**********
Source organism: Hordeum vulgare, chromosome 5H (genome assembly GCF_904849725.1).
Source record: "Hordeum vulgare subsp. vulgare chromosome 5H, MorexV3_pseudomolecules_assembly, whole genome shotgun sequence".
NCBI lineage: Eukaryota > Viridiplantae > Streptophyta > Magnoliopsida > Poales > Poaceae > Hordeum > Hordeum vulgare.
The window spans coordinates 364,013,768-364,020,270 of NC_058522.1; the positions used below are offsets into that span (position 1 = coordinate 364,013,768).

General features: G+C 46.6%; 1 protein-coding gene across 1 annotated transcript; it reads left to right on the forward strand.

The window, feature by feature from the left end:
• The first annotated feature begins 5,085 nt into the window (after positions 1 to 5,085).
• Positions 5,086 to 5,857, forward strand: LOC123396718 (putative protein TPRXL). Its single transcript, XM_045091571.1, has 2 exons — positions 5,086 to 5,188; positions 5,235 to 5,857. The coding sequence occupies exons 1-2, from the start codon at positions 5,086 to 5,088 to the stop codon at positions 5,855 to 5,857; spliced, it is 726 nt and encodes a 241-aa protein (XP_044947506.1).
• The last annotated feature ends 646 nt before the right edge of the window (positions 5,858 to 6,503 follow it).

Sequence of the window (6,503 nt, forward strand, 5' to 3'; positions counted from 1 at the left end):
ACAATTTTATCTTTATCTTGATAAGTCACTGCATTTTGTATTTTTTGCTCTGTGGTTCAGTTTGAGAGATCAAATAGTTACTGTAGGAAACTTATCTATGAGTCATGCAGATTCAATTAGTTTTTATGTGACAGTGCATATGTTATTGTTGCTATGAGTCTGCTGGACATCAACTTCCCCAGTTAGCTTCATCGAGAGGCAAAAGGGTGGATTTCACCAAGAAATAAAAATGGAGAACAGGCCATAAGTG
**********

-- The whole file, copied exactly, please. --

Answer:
Source organism: Hordeum vulgare, chromosome 5H (genome assembly GCF_904849725.1).
Source record: "Hordeum vulgare subsp. vulgare chromosome 5H, MorexV3_pseudomolecules_assembly, whole genome shotgun sequence".
NCBI lineage: Eukaryota > Viridiplantae > Streptophyta > Magnoliopsida > Poales > Poaceae > Hordeum > Hordeum vulgare.
The window spans coordinates 364,013,768-364,020,270 of NC_058522.1; the positions used below are offsets into that span (position 1 = coordinate 364,013,768).

General features: G+C 46.6%; 1 protein-coding gene across 1 annotated transcript; it reads left to right on the forward strand.

The window, feature by feature from the left end:
• The first annotated feature begins 5,085 nt into the window (after positions 1 to 5,085).
• Positions 5,086 to 5,857, forward strand: LOC123396718 (putative protein TPRXL). Its single transcript, XM_045091571.1, has 2 exons — positions 5,086 to 5,188; positions 5,235 to 5,857. The coding sequence occupies exons 1-2, from the start codon at positions 5,086 to 5,088 to the stop codon at positions 5,855 to 5,857; spliced, it is 726 nt and encodes a 241-aa protein (XP_044947506.1).
• The last annotated feature ends 646 nt before the right edge of the window (positions 5,858 to 6,503 follow it).

Sequence of the window (6,503 nt, forward strand, 5' to 3'; positions counted from 1 at the left end):
ACAATTTTATCTTTATCTTGATAAGTCACTGCATTTTGTATTTTTTGCTCTGTGGTTCAGTTTGAGAGATCAAATAGTTACTGTAGGAAACTTATCTATGAGTCATGCAGATTCAATTAGTTTTTATGTGACAGTGCATATGTTATTGTTGCTATGAGTCTGCTGGACATCAACTTCCCCAGTTAGCTTCATCGAGAGGCAAAAGGGTGGATTTCACCAAGAAATAAAAATGGAGAACAGGCCATAAGTG